Shoes send messages

Published 4:25 am Sunday, February 8, 2009

By Staff
I have a beef this week and I wanted to let off a little steam. I could sum it all up by making one statement, but for those who may need a little more explanation, here it goes.
Just this week I was driving on a street in Brewton. I won't give the name of the street or which day this incident took place for fear that I may unintentionally embarrass or other wise harass any individual.
As I drove down the street I noticed an individual walking along the side of the street. This in itself is no big deal. People all over Brewton and East Brewton walk the sidewalks for exercise and as a way to get from point A to point B.
What caught my attention more than anything else was the large, fluffy, somewhat dirty house shoes the person was wearing.
Now, don't get me wrong, I like to be comfortable as much as possible. But one thing is for sure, unless you see me walking down the hall of the hospital in a gown and housecoat, you will never, ever see me in public wearing shoes that were made to be worn in my house.
And, everyone should keep in mind the kind of shoes you wear can certainly send a message to those who see what you're wearing.
This image brought up so many other memories of seeing similar clothing options walking around on the sidewalks, in grocery stores, in fast food restaurants and just about any other business you can imagine.
I have seen people, young and old, male and female, in line at the counter at local fast food restaurants in their pajamas. Most folks did take care in taking off their fuzzy slippers in favor of a pair of flip-flops, but they were still in their pajamas.
What's worse is that most people who choose to wear their house shoes to do the grocery shopping do so while dragging their scruffy slippers across the tiles of the store.
Seeing people wear bedroom clothes and shoes in public reminds me of something else that bothered me when I was a child.
If you're more than 35 years old, you'll probably remember this if you can think back that far.
When I was a child it was typical for a family to do their weekly grocery shopping on Saturday.
I can't tell you how many times those Saturday morning grocery store visits netted a few sightings of women in hair curlers.
Oh, they'd try to hide them. All manner of scarves, kerchiefs and hats would be crammed down over those pink and green sponge rollers. It was a sight to see.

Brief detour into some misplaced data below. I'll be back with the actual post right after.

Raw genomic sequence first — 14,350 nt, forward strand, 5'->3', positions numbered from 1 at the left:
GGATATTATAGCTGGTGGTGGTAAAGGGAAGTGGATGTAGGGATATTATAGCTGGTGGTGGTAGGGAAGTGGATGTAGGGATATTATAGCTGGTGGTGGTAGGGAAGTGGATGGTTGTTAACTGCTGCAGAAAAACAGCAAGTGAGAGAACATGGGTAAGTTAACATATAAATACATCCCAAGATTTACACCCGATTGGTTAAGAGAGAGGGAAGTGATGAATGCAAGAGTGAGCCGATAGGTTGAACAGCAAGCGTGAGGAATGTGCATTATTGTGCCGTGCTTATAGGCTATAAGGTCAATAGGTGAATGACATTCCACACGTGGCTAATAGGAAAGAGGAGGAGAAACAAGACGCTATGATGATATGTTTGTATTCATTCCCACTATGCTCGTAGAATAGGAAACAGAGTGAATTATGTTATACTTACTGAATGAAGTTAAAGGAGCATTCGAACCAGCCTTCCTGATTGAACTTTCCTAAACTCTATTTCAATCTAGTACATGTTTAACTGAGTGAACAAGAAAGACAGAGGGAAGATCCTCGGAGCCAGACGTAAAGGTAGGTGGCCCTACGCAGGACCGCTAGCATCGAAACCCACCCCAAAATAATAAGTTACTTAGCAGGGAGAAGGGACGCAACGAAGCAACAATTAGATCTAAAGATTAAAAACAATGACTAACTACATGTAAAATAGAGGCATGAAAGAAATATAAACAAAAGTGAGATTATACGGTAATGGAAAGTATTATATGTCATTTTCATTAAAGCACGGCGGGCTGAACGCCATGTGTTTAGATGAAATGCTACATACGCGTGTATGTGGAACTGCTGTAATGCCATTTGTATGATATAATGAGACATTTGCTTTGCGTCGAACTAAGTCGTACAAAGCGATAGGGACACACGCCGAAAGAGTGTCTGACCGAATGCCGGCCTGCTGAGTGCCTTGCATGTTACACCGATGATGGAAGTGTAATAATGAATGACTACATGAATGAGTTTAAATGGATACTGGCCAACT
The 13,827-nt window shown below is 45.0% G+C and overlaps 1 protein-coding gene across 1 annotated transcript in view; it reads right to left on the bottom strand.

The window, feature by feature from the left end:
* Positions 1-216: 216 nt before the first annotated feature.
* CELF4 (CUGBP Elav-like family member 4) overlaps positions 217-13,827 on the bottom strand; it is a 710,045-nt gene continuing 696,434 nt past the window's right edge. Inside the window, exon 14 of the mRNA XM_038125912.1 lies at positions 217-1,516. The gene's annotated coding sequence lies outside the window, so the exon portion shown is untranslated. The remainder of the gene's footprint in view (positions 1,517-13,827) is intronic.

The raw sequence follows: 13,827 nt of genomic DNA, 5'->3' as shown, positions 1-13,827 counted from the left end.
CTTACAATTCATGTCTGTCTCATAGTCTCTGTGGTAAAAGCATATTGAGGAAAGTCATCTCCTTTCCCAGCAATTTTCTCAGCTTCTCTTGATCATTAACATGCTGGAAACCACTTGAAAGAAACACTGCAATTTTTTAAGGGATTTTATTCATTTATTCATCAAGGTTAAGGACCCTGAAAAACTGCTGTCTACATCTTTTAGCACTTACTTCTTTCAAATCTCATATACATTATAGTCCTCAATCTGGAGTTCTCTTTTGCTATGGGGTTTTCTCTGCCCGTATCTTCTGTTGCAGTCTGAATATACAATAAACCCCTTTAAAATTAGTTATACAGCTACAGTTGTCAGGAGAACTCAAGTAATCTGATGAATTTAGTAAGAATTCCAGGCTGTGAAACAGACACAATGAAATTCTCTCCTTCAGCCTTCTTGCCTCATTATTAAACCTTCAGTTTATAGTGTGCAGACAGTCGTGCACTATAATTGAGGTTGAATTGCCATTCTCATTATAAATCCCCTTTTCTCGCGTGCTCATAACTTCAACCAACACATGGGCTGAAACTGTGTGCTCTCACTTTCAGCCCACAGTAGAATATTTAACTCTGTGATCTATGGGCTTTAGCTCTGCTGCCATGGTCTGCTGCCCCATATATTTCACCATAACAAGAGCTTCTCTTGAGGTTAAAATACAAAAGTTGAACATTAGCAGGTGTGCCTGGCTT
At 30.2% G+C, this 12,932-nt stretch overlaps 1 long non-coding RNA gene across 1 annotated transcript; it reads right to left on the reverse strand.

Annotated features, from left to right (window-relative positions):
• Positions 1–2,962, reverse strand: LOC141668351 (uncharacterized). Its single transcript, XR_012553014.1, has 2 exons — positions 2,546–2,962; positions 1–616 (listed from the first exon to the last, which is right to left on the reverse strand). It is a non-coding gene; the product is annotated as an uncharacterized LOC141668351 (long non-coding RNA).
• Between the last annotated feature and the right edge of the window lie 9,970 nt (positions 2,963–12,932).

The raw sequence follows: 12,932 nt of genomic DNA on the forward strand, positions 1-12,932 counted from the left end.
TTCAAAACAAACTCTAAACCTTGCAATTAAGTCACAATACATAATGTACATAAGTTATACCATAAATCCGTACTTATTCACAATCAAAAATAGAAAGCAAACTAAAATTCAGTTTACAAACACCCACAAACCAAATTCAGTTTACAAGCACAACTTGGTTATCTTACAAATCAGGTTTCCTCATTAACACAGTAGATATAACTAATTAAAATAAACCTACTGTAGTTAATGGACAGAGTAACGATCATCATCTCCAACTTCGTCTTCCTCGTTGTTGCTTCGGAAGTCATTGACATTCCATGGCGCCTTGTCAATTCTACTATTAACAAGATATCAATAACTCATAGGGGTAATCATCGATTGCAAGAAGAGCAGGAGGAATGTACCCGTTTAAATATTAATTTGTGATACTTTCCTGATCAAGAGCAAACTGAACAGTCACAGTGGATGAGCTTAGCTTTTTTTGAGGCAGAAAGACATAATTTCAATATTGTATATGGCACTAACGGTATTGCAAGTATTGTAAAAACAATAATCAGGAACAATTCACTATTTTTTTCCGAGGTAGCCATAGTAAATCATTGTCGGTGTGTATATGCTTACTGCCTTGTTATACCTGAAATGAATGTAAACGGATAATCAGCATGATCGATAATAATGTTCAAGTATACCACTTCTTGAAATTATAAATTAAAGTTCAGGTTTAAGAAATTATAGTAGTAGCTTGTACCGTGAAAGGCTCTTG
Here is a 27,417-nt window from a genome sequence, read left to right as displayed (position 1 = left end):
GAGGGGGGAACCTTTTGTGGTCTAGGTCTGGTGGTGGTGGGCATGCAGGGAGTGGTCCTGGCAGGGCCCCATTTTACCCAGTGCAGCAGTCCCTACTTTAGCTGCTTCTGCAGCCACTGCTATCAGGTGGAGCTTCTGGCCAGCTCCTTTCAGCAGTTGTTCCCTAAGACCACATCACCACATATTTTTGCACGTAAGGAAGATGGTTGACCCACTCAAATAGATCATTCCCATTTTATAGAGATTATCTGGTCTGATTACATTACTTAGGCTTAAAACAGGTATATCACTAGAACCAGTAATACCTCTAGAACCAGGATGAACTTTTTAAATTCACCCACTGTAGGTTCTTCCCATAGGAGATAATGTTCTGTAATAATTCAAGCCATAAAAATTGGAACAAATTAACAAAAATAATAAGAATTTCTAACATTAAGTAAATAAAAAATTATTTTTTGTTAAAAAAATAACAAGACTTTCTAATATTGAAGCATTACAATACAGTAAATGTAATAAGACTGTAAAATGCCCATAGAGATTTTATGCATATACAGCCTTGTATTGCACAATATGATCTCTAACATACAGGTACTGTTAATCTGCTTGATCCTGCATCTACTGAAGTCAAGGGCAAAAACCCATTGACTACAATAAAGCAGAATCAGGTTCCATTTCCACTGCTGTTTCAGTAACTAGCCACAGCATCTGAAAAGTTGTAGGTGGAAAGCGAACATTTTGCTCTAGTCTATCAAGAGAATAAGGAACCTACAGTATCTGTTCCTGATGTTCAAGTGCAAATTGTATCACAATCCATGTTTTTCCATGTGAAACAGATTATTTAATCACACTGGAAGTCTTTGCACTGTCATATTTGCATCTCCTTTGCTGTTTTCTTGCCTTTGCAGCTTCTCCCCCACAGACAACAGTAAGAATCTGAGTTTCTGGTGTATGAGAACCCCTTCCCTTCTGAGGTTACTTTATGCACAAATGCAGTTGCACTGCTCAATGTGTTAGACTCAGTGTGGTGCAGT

The difference in those women in rollers of so many years ago and the folks who wear their pajamas to town today is that those women showed a little humility in their attire. At least they tried to hide the fact that they weren't quite ready to have the world see what was going on under that scarf.
Let me throw this in as an excuse for those ladies back then. People only went to the grocery store once a week instead of the two or three times we drop by the grocery store these days. Saturday was the day when those shopping trips were made. And, since Sunday followed Saturday and required a good hair-do for church, there just was no way to avoid the occasional trip to the store in hair curlers.
That, in my opinion, was a somewhat acceptable excuse. There is, in my opinion, no excuse for showing up at the grocery store, the gas station or even a fast-food restaurant in pajamas.
However, if a person shows up at the hospital emergency room in their pajamas, either with a sick loved-one in the middle of the night or if they're sick themselves, I will certainly offer my sympathy and grant some leniency.
I have a theory that if a person is caught off guard and needs to get out of the house so quickly as not to have time to change from pajamas to regular clothes, the very least they could do is throw on a pair of flip flops. If you have to take the time to slide your feet into something, couldn't you just as easily slide into a shoe that was made to be worn outdoors in public? I'm thinking the answer is yes.
Here's the one statement I said would sum up the whole thing: they are called bedroom/house shoes for a reason.
Lisa Tindell is news editor for The Brewton Standard. She can be reached at 867-4876 or by email at

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